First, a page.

// Default task_type is common
    fn task_type(&self) -> String {
        "my-task-type".to_string()
    }


    // If `uniq` is set to true and the task is already in the storage, it won't be inserted again
    // The existing record will be returned for for any insertions operaiton
    fn uniq(&self) -> bool {
        true
    }

    // This will be useful if you would like to schedule tasks.
    // default value is None (the task is not scheduled, it's just executed as soon as it's inserted)
    fn cron(&self) -> Option<Scheduled> {
        let expression = "0/20 * * * Aug-Sep * 2022/1";
        Some(Scheduled::CronPattern(expression.to_string()))
    }

    // the maximum number of retries. Set it to 0 to make it not retriable
    // the default value is 20
    fn max_retries(&self) -> i32 {
        20
    }

    // backoff mode for retries
    fn backoff(&self, attempt: u32) -> u32 {
        u32::pow(2, attempt)
    }
}

In both modules, tasks can be scheduled to be executed once. Use Scheduled::ScheduleOnce enum variant.

Datetimes and cron patterns are interpreted in the UTC timezone. So you should introduce the offset to schedule in a different timezone.

Example:

If your timezone is UTC + 2 and you want to schedule at 11:00:

let expression = "0 0 9 * * * *";

Enqueuing a task

the Blocking feature

To enqueue a task use Queue::enqueue_task

use fang::Queue;

// create a r2d2 pool

// create a fang queue

let queue = Queue::builder().connection_pool(pool).build();

let task_inserted = queue.insert_task(&MyTask::new(1)).unwrap();

the Asynk feature

To enqueue a task use AsyncQueueable::insert_task.

For Postgres backend:

use fang::asynk::async_queue::AsyncQueue;
use fang::AsyncRunnable;

// Create an AsyncQueue
let max_pool_size: u32 = 2;

let mut queue = AsyncQueue::builder()
    // Postgres database url
    .uri("postgres://postgres:postgres@localhost/fang")
    // Max number of connections that are allowed
    .max_pool_size(max_pool_size)
    .build();

// Always connect first in order to perform any operation
queue.connect().await.unwrap();

Encryption is always used with crate rustls. We plan to add the possibility of disabling it in the future.

// AsyncTask from the first example
let task = AsyncTask { 8 };
let task_returned = queue
    .insert_task(&task as &dyn AsyncRunnable)
    .await
    .unwrap();

Starting workers

the Blocking feature

Every worker runs in a separate thread. In case of panic, they are always restarted.

Use WorkerPool to start workers. Use WorkerPool::builder to create your worker pool and run tasks.

use fang::WorkerPool;
use fang::Queue;

// create a Queue

let mut worker_pool = WorkerPool::<Queue>::builder()
    .queue(queue)
    .number_of_workers(3_u32)
    // if you want to run tasks of the specific kind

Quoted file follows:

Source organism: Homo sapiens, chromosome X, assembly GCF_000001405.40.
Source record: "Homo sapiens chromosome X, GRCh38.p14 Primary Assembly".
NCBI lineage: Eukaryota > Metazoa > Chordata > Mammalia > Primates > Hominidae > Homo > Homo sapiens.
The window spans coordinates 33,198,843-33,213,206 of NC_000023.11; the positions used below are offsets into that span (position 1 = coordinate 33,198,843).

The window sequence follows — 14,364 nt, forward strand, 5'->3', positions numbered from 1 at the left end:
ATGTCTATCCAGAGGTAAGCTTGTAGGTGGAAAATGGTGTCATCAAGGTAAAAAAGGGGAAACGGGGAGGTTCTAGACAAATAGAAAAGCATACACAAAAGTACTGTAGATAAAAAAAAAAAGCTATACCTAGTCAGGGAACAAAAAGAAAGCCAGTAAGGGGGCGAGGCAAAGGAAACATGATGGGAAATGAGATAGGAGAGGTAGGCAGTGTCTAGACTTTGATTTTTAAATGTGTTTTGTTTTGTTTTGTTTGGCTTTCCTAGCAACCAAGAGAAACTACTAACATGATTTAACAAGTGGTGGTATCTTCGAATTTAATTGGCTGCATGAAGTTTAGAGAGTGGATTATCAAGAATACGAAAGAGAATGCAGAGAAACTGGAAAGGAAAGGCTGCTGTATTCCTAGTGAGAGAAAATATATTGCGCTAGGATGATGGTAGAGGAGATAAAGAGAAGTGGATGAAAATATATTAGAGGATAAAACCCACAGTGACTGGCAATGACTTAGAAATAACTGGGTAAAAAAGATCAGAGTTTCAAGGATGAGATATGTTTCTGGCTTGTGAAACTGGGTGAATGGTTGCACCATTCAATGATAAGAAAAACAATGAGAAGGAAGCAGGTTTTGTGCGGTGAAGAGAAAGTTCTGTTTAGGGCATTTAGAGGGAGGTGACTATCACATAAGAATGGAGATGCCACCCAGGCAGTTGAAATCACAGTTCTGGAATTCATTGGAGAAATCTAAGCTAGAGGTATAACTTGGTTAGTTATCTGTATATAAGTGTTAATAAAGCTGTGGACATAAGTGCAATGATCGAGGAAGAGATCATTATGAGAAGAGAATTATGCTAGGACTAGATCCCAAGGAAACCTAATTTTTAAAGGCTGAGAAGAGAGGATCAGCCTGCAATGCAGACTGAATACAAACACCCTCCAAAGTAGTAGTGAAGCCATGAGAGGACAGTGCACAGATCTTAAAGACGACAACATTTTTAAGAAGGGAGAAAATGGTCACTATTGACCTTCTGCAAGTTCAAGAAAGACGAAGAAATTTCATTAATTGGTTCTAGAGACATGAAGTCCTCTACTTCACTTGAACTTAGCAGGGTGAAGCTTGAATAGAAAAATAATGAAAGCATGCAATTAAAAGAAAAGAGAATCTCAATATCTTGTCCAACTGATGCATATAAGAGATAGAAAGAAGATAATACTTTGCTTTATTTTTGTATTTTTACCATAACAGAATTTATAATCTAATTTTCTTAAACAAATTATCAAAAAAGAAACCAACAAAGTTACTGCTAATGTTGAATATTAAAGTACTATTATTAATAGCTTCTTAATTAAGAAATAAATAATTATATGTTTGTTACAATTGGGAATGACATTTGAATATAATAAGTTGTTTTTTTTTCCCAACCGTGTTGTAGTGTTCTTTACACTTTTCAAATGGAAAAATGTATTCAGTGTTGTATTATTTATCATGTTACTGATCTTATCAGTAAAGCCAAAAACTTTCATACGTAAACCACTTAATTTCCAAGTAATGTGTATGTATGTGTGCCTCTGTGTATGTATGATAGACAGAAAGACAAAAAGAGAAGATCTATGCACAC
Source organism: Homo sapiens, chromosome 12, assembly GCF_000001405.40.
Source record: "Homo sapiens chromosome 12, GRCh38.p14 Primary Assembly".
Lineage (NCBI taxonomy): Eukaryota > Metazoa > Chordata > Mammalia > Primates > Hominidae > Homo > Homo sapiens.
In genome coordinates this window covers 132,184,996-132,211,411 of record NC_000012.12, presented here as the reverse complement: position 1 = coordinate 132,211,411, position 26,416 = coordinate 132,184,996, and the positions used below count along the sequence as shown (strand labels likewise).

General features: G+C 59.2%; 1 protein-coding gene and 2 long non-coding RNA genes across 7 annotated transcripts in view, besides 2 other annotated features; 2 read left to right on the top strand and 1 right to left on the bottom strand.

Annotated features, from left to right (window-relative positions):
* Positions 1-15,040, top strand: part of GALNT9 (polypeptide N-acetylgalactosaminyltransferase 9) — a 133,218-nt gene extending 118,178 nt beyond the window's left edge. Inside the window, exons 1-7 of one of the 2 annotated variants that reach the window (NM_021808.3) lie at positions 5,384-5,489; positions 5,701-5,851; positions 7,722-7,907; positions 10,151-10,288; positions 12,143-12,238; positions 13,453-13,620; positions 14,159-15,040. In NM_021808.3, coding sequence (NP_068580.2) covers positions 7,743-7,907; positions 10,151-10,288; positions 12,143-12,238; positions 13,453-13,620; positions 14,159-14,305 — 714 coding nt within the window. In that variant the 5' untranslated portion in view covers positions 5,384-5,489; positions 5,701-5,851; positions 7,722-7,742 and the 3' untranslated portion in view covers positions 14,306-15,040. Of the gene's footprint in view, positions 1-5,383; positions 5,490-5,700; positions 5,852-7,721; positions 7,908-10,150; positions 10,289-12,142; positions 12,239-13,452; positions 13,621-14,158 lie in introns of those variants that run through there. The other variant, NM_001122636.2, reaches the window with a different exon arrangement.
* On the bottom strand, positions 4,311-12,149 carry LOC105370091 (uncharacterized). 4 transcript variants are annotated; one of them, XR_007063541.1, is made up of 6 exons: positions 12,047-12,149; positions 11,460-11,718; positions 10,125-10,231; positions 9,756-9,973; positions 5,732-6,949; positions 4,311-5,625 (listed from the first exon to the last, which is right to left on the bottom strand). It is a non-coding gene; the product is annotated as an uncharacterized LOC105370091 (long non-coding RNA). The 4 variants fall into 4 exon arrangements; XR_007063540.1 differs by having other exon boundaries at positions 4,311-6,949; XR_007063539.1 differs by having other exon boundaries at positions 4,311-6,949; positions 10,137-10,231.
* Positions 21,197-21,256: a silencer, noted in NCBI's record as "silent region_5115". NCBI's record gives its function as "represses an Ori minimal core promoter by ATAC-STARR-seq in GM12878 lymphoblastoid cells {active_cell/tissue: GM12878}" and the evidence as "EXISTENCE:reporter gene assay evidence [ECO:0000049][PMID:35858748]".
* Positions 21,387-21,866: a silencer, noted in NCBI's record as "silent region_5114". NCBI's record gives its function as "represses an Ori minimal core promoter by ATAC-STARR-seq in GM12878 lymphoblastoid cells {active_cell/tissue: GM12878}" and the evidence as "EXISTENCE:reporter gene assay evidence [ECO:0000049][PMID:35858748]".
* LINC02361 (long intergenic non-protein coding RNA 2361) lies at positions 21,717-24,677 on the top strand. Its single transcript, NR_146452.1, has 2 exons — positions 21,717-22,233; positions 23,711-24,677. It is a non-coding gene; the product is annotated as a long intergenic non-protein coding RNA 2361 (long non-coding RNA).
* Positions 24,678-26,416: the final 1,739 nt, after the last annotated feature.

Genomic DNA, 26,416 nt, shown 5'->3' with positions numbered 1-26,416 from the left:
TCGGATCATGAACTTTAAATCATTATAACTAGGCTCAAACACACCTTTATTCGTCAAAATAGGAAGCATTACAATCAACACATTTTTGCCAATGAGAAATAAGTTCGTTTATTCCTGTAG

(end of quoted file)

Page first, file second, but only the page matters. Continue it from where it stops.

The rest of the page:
.task_type("my_task_type")
    .build();

worker_pool.start();

the Asynk feature

Every worker runs in a separate tokio task. In case of panic, they are always restarted. Use AsyncWorkerPool to start workers.

use fang::asynk::async_worker_pool::AsyncWorkerPool;

// Need to create a queue
// Also insert some tasks

let mut pool: AsyncWorkerPool<AsyncQueue> = AsyncWorkerPool::builder()
        .number_of_workers(max_pool_size)
        .queue(queue.clone())
        // if you want to run tasks of the specific kind
        .task_type("my_task_type")
        .build();

pool.start().await;

Check out:

Configuration

Blocking feature

Just use TypeBuilder for WorkerPool.

Asynk feature

Just use TypeBuilder for AsyncWorkerPool.

Configuring the type of workers

Configuring retention mode

By default, all successfully finished tasks are removed from the DB, failed tasks aren't.

There are three retention modes you can use:

pub enum RetentionMode {
    KeepAll,        // doesn't remove tasks
    RemoveAll,      // removes all tasks
    RemoveFinished, // default value
}

Set retention mode with worker pools TypeBuilder in both modules.

Configuring sleep values

Blocking feature

You can use use SleepParams to configure sleep values:

pub struct SleepParams {
    pub sleep_period: Duration,     // default value is 5 seconds
    pub max_sleep_period: Duration, // default value is 15 seconds
    pub min_sleep_period: Duration, // default value is 5 seconds
    pub sleep_step: Duration,       // default value is 5 seconds
}

If there are no tasks in the DB, a worker sleeps for sleep_period and each time this value increases by sleep_step until it reaches max_sleep_period. min_sleep_period is the initial value for sleep_period. All values are in seconds.

Use set_sleep_params to set it:

let sleep_params = SleepParams {
    sleep_period: Duration::from_secs(2),
    max_sleep_period: Duration::from_secs(6),
    min_sleep_period: Duration::from_secs(2),
    sleep_step: Duration::from_secs(1),
};

Set sleep params with worker pools TypeBuilder in both modules.

Contributing

  1. Fork it!
  2. Create your feature branch (git checkout -b my-new-feature)
  3. Commit your changes (git commit -am 'Add some feature')
  4. Push to the branch (git push origin my-new-feature)
  5. Create a new Pull Request

Running tests locally

  • Install diesel_cli.
cargo install diesel_cli --no-default-features --features "postgres sqlite mysql"
  • Install docker on your machine.

  • Install SQLite 3 on your machine.

  • Setup databases for testing.

make -j db
  • Run tests. make db does not need to be run in between each test cycle.
make -j tests
  • Run dirty/long tests.
make -j ignored
  • Take down databases.
make -j stop

The -j flag in the above examples enables parallelism for make, is not necessary but highly recommended.

Authors

  • Ayrat Badykov (@ayrat555)

  • Pepe Márquez (@pxp9)

Dependencies

~4–22MB
~333K SLoC